In May 2020, I was asked to write a journal entry for my creative writing class.

In December 2020, I received the news that my piece was going to be published in Alexandra Zapruder’s Dispatches from Quarantine Gallery.

In March 2021, I joined a zoom call with NPR producer Phil Harrell to record an excerpt of my writing to be used in a segment on the project.

I am so thankful for this opportunity that allowed me to fall in love with writing again.

Read my journal entry below or by clicking on the link to the Dispatches website.

May 7th, 2020

Dear Corona,

I should have started a diary at the beginning. I meant to, I swear! But the idea of writing it down to be preserved for the future made it too real. I keep contemplating the future, wondering if we’ll even have one. Even by the end of February, this virus seemed like something that wasn’t real, it couldn’t touch our perfect world. Then our track season started, and I was in my own little bubble, oblivious to all the chaos outside of our school.

Covid-19 started to slowly penetrate my bubble more and more often. It was the only thing on the news, constantly haunting my Twitter feed, and filling my Instagram with various memes. I had a friend who went on vacation to Chad, Africa for a month to visit his family. When he came back, they didn’t scan him at the airport nor did he self-quarantine. That’s when I started to realize how bad this was going to get. No one was being careful and while he never ended up getting sick, I stayed up late wondering who else did because of careless mistakes.

A few days later, another friend returned from a week-long cruise. I keep having flashbacks to that conversation, the three of us in our little honors pre-calculus study group sitting on the desks at the beginning of class. The girl who was on the cruise had no idea how crazy things were. I remember her laughing at our concern and frequent hand-washing. “Aren’t there only, like, nineteen cases in the United States?” she insisted. We had to explain to her that there were not only hundreds across the country, but there were also about twenty in our state, some just a couple towns away.

March 12th was the last “normal” day. In our homeroom, we envied the schools that got to miss school because a student caught the virus. The theatre kids in the row of seats behind me were gossiping about the backstage drama that came along with opening night jitters. At track practice we laughed as if the world wasn’t collapsing around us, running in the wind preparing for our first race, one we never got to have. Someone stole my favorite jacket during our run. I will never forget that unimportant detail. It was bright orange, my friends called me a traffic cone when I wore it.

When I came in the door after walking home from practice, everything changed. My mom was at Giant, frantically trying to get a roll of toilet paper as we were genuinely out. My dad refused to “stockpile” and now we were caught in this mess. My dad begged me not to usher at the school musical that night. I insisted on going. I handed programs to about 200 people that night, from all over the county, some from across the state. I held my breath the whole time.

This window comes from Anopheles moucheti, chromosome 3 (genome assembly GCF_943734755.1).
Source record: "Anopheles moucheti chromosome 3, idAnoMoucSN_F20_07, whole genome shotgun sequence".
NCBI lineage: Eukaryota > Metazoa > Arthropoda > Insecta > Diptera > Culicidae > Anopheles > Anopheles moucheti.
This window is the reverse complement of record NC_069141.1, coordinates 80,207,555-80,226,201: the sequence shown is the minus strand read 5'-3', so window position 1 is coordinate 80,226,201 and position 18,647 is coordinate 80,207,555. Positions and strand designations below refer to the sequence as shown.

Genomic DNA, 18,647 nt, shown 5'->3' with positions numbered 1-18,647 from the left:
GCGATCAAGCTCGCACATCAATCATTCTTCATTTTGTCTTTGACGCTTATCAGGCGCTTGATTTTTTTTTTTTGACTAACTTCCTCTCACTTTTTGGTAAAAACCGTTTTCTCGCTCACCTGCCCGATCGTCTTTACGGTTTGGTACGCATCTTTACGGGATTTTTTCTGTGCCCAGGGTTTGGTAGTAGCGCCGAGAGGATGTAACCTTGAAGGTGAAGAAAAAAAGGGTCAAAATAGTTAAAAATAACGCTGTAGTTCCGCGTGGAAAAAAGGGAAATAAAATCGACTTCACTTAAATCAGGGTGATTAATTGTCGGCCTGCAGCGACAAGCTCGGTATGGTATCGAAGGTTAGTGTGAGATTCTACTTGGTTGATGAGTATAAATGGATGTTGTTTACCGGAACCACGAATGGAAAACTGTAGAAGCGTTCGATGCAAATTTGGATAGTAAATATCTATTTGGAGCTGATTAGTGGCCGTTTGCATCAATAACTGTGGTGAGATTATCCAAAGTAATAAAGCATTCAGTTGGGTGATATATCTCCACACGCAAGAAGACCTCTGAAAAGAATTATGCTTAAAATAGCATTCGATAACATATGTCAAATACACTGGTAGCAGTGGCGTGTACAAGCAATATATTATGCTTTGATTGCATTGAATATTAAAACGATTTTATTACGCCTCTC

That fateful Friday was a blur. Friday the thirteenth, how ironic. In French class, we panicked as more and more of our activities were being canceled every minute. Then the principal came on the loudspeaker and cheers erupted. School was canceled for the next week. We didn’t even say goodbye. It felt like a vacation. A few minutes later, at the start of track practice, the governor announced the statewide school closure for the next two weeks. This time we realized it was bad. We hugged each other, sitting on cold concrete. Coach collected our cell numbers on his barely functional phone and had us teach him how to create a group chat. That was it. That was the end of all things “normal.”

Here we are now, almost two months later, and I’m really tired of the world ending. No one knows what’s going to happen. I know it’s dumb to be focused on hoping we get to go back to school in the fall and have a cross country season when thousands of people are dying. And I know things will be different when we go back. Maybe masks will become socially demanded in public forever, or I’ll never be able to high-five a friend again. My theory is that once we reach a final “new normal.” at school dances in the future, the chaperones will be saying, “save room for Corona” instead of “save room for Jesus” and I’m not sure I’m ready for that.

My friend Ryan told me, “Rain is like a pandemic. If you’re not in the mood for it, you gotta just stay inside.” I can’t stay inside. I’m on the streets, running every chance I get. I can think of one good thing about this pandemic, though. I’ve been conditioned to stop touching my face, so now I can wear mascara without smudging it. Isn’t it funny? I never wore makeup to school before, so why am I dabbing on lipstick and applying mascara to take out the garbage cans on trash day? At first it was exciting to be living through history, but is this really living? I hope we learn from this. I hope the world becomes a better place. I hope that’s not too much to ask.